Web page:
In the post announcing the release of buildpacks we illustrated this point, explaining how buildpacks provide the mechanism by which Heroku supports a variety of languages and frameworks, not just Ruby and Rails. We also briefly covered some of the end-user customizations that can be achieved with custom buildpacks, such as adding binary support and modifying the build process.

Today we'll examine the basic structure of buildpacks and study some example customizations to better understand how they can be used to extend the capabilities of the Heroku defaults.

The Anatomy of a Buildpack

At its core, a buildpack is a collection of 3 Bash scripts stored in the bin directory. These scripts are called detect, compile, and release. We'll take a quick look at how each of these scripts contributes to supporting a specific language or framework.

An excellent skeleton buildpack with all of these minimal components is Ryan Smith's null-buildpack. If you're creating a buildpack from scratch, forking null-buildpack is a good place to start.

detect

The bin/detect script is important to Heroku's default buildpacks. When an app is deployed, the detect script is used to figure out which buildpack is appropriate for the project.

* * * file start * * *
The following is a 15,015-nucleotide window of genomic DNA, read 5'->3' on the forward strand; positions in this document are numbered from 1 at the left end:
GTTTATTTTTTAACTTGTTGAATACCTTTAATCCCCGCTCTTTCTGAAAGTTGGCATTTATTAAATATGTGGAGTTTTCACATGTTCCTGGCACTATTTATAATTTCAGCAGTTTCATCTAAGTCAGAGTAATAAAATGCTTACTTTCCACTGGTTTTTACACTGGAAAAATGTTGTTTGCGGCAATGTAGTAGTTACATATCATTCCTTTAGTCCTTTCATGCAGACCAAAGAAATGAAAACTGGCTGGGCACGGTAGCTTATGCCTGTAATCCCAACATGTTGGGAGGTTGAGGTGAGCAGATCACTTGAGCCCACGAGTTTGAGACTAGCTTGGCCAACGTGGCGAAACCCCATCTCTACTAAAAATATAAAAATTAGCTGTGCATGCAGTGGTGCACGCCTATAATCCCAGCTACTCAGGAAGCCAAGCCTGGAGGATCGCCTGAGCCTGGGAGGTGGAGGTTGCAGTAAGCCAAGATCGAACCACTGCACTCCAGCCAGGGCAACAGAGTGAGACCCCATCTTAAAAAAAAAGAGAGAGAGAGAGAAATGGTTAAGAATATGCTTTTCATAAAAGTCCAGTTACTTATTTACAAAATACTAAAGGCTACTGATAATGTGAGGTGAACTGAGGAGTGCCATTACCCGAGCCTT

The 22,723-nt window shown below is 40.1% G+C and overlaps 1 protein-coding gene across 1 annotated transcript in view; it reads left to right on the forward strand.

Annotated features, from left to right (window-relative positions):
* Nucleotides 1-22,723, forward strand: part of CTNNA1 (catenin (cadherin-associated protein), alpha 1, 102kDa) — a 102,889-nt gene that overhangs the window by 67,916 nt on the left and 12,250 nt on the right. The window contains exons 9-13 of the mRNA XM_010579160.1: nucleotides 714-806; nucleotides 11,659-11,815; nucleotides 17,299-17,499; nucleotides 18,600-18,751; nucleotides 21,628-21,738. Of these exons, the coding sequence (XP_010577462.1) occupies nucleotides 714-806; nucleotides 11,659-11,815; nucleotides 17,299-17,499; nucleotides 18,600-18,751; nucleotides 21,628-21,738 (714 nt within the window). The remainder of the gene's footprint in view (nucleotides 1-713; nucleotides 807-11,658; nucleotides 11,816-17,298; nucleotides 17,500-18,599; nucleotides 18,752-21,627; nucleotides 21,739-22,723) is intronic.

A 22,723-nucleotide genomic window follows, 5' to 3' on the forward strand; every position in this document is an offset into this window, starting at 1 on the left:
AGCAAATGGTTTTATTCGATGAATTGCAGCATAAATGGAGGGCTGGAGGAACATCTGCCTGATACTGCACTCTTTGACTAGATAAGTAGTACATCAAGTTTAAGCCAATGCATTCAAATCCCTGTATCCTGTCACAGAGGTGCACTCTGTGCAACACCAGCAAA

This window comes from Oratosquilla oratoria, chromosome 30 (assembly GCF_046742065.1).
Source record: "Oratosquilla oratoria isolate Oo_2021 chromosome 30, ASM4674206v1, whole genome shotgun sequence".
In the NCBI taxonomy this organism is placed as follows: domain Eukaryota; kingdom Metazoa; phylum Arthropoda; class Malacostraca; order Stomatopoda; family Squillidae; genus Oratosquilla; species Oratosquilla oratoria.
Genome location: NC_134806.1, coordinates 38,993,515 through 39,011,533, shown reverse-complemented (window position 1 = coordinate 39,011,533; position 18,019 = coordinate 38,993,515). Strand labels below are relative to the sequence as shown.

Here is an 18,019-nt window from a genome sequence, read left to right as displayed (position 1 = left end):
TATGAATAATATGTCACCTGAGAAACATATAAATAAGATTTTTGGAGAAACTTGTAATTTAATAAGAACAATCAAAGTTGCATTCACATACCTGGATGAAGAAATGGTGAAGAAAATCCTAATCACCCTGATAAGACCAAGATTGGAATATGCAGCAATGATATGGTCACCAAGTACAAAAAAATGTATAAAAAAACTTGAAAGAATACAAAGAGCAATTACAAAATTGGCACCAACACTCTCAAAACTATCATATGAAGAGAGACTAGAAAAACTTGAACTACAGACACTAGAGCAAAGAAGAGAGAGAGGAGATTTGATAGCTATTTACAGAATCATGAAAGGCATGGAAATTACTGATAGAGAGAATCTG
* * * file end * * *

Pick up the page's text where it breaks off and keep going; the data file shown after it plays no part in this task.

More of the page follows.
Most buildpacks detect frameworks by searching for certain config files. For example, the Ruby buildpack looks for a Gemfile. The Node.js buildpack looks for packages.json, and the Python buildpack looks for requirements.txt.

If a buildpack matches, it returns an exit code of 0 and prints the language/framework name to STDOUT. The aforementioned null-buildpack shows what an absolutely minimal detect script would look like.

In the case of custom buildpacks you'll be specifying the buildpack directly, so detection isn't as important, and a minimal detect script is usually sufficient.

compile

The bin/compile script is where most of the magic happens. This script takes 2 arguments, BUILD_DIR and CACHE_DIR.

BUILD_DIR gives you a handle for the root directory of the app, so you can read and write files into the slug. This is where binaries are installed, Heroku-specific config files are written, dependencies are resolved and installed, and static files are built.

CACHE_DIR gives you a location to persist build artifacts between deployments.

We'll take a closer look at modifying the slug and caching build artifacts in the examples below.

release

Whereas the bin/compile script modifies the slug, the bin/release script modifies the release. Instead of modifying files, this script returns a YAML-formatted hash to define any default config variables, Add-ons, or default process types needed by the buildpack.

Now that we understand the basic structure of buildpack scripts and their roles, lets take a look at some example hacks.

Example 1: Adding Binaries for Language Support

The ability to install binaries is critical for most language support. Richard Schneeman's mruby buildpack article over on RubySource provides an excellent example of installing custom binaries to support a new language.

Building the binary files with Vulcan